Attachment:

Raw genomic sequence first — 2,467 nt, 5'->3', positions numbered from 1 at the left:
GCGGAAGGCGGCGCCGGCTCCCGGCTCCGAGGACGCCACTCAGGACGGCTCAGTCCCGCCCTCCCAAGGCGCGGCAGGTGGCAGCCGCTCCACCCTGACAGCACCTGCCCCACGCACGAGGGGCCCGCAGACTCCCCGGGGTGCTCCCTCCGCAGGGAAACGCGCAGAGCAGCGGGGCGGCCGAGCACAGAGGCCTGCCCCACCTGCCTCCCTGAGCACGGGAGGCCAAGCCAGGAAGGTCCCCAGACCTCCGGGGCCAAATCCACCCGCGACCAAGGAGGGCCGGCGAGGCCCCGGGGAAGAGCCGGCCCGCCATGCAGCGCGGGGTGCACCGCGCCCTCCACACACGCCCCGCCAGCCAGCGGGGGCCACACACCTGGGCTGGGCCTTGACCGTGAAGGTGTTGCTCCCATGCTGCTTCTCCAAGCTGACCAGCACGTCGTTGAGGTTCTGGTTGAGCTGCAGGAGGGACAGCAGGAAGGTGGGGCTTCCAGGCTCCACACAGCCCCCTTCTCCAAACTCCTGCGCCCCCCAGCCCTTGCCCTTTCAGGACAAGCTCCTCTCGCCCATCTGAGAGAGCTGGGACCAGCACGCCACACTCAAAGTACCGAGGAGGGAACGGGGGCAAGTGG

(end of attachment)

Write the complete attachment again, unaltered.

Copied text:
Raw genomic sequence first — 2,467 nt, 5'->3', positions numbered from 1 at the left:
GCGGAAGGCGGCGCCGGCTCCCGGCTCCGAGGACGCCACTCAGGACGGCTCAGTCCCGCCCTCCCAAGGCGCGGCAGGTGGCAGCCGCTCCACCCTGACAGCACCTGCCCCACGCACGAGGGGCCCGCAGACTCCCCGGGGTGCTCCCTCCGCAGGGAAACGCGCAGAGCAGCGGGGCGGCCGAGCACAGAGGCCTGCCCCACCTGCCTCCCTGAGCACGGGAGGCCAAGCCAGGAAGGTCCCCAGACCTCCGGGGCCAAATCCACCCGCGACCAAGGAGGGCCGGCGAGGCCCCGGGGAAGAGCCGGCCCGCCATGCAGCGCGGGGTGCACCGCGCCCTCCACACACGCCCCGCCAGCCAGCGGGGGCCACACACCTGGGCTGGGCCTTGACCGTGAAGGTGTTGCTCCCATGCTGCTTCTCCAAGCTGACCAGCACGTCGTTGAGGTTCTGGTTGAGCTGCAGGAGGGACAGCAGGAAGGTGGGGCTTCCAGGCTCCACACAGCCCCCTTCTCCAAACTCCTGCGCCCCCCAGCCCTTGCCCTTTCAGGACAAGCTCCTCTCGCCCATCTGAGAGAGCTGGGACCAGCACGCCACACTCAAAGTACCGAGGAGGGAACGGGGGCAAGTGG